The officer’s eyes held theirs, seeping guilt, then lowered them to examine their passports. First he opened Rick’s, and appeared to find everything in order. Then he opened the technician’s. His eyes scanned the pages. He looked up at the quivering technician, then at Rick. And then he said:
‘Hit it!’

There was a blare of sliding trombone and the officer flung the passports up into the air before flinging off his cap. Rick and the technician watched in disbelief as the officer proceeded to dance a confident striptease. At the appropriate moments in the song, the officer pulled off his shirt in one, then his trousers in one, and carried on dancing in his shoes, suspenders, socks and pouch. Johnette, who had orchestrated the whole thing, and had received the instruction to hit the play button on the CD player which she had brought out into the corridor, was doubled over with laughter. Rick and the technician, on the other hand, were rigid, still charged with fear in the
expectation of the technician’s imminent arrest and dismayed at having flushed all their drugs down the toilet for nothing.

I had been up since 5.30 that morning, having had a lot to do. As the lift doors opened, I heard ‘The Stripper’ drifting down to the landing. Following the music, I saw Johnette by the CD player, her nose near the floor. I strode down the corridor and entered the room to find the stripper down to his pouch and left sock. The hotel not being large, neither was the room, and so the performance was rather an intimate one. It didn’t take much skill in face-reading to see that Rick and the technician were finding the joke thoroughly unfunny and that things were about to kick off.

First was to persuade the stripper to take his leave. I picked up his shirt and trousers from where they had landed while he continued dancing around me. ‘Excuse me,’ I said to him, ‘but I think it’s best if you wrapped up now.’ Exhibitionist that he was, he was loathe to interrupt his act.

‘Johnette,’ I said to the crown of Johnette’s head. ‘Johnette, turn the music off.’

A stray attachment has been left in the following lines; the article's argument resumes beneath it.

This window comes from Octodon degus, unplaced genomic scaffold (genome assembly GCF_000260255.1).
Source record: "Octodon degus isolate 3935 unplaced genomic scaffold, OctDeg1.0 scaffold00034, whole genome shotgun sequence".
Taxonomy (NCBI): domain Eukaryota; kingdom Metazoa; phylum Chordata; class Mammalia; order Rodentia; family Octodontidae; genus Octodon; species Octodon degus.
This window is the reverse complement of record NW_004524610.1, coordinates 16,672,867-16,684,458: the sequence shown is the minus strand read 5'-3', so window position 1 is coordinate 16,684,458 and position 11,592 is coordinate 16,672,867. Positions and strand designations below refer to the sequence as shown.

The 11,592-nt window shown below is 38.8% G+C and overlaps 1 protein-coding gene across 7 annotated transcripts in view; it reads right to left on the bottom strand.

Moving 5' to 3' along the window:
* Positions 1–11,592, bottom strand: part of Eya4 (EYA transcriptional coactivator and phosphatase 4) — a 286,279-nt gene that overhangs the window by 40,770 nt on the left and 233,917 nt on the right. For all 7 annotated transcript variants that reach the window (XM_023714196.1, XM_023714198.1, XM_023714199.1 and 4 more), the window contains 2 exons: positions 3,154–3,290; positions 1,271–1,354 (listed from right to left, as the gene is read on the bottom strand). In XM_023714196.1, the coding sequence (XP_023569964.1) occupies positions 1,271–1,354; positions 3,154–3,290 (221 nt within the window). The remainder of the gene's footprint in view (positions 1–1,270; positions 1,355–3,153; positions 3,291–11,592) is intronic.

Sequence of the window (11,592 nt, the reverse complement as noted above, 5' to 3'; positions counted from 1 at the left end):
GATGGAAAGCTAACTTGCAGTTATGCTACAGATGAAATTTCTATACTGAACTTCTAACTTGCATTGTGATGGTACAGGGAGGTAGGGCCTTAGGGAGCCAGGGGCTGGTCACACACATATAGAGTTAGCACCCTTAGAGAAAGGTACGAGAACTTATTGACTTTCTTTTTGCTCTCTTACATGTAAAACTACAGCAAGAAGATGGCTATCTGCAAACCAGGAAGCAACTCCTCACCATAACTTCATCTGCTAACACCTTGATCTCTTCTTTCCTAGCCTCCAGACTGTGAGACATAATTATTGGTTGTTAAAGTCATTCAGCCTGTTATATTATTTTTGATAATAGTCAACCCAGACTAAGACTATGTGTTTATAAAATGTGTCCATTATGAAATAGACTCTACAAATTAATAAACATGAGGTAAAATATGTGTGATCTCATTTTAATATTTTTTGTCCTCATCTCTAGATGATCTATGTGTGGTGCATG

But for the flaring of their nostrils, Rick and the technician were statuesque in their lividity.

‘Johnette, please turn the music off.’ The music stopped.
‘Oh jeez,’ said the stripper, as he let go of his left sock. ‘Such a tough crowd.’

I handed him his clothes and asked if he wouldn’t mind leaving. ‘Whatever you say,’ he said. ‘Would you mind if I put my clothes on in the bathroom?’ I said sure, go ahead. I watched Rick and the technician watching him as he sashayed to the en-suite with his bundled uniform. Once the door clicked to, I asked what was wrong, thinking I knew full well that it was the business with the passports. This was disingenuous of me, given that I had been in on the joke, but I didn’t think it would help matters if they knew this, and so I did my best to appear innocent and concerned.

Neither of them was able to come up with words: Rick was incensed, having lost his drugs, as was the technician, though he was still reeling from the prospect of a spell in a US prison. Johnette, meanwhile, was dying outside. I could see the morning’s schedule going to pot if I didn’t work quickly to placate the two men. I looked at them to tell them I was all ears.

‘What’s wrong,’ Rick said eventually, his voice quiet but furious, ‘is that we’ve just gone and flushed a shitload of very good shit down the toilet.’

This wasn’t what I’d expected to hear, as at this time I knew nothing about the drugs.
‘You did what?’ I said.
‘We thought the stripper was a narcotics officer. We had some coke in our suitcases.’
‘Just for personal recreation,’ said the technician.
‘And we flushed it down the toilet when Corporal Cupcake called.’ ‘Oh Kim,’ said Johnette, staggering into the room. ‘Oh, Kim, wasn’t that magnificent?’ She succumbed to further convulsions.
Rick’s eyes daggered mine.

‘You knew?’ I couldn’t say I didn’t.
‘I don’t believe it.’
‘I didn’t know about the drugs,’ I said.
The bathroom door opened and the stripper stepped out, once more immaculate in his uniform, his cap on his head.

‘Well I’ll be seein’ you crazies. Hope you enjoyed the show!’
Johnette assured him they did, they did, they most certainly did.
‘Well bless you for saying that. At least someone is able to show a little appreciation.’ He flicked a look at me, Rick and the technician, then, fluttering a hand, waved ‘Bye bye!’ and sashayed out into the corridor.

‘If I’d known about the drugs, I could have done something about all this,’ I said to the two men. ‘Saved you flushing them down the toilet.’
‘Yes, but we couldn’t have let you know,’ said Rick.
‘You might have fired us,’ said the technician.
‘Fired you? I wouldn’t have fired you, if it’s for personal recreation and doesn’t get in the way of the work, I haven’t a problem with it, you should see what I’ve seen in some of these people’s suitcases,’ I said, referring to the band and crew asleep along the corridor.

I apologised for what had happened and suggested that we try and put it behind us, though it was really only the two guys who had anything to put behind them. It was going to be a while, I knew, before they were ready to think about forgiveness. This incident marked the end of the escalation and put an end to all the pornographic provisioning.


The second story I have to tell about drugs disappearing down a toilet isn’t nearly as funny. It happened during the summer of 1988, during Michael Jackson’s Bad tour. I’d been looking for some work during that period and had been asked to supplement the merchandising teams that were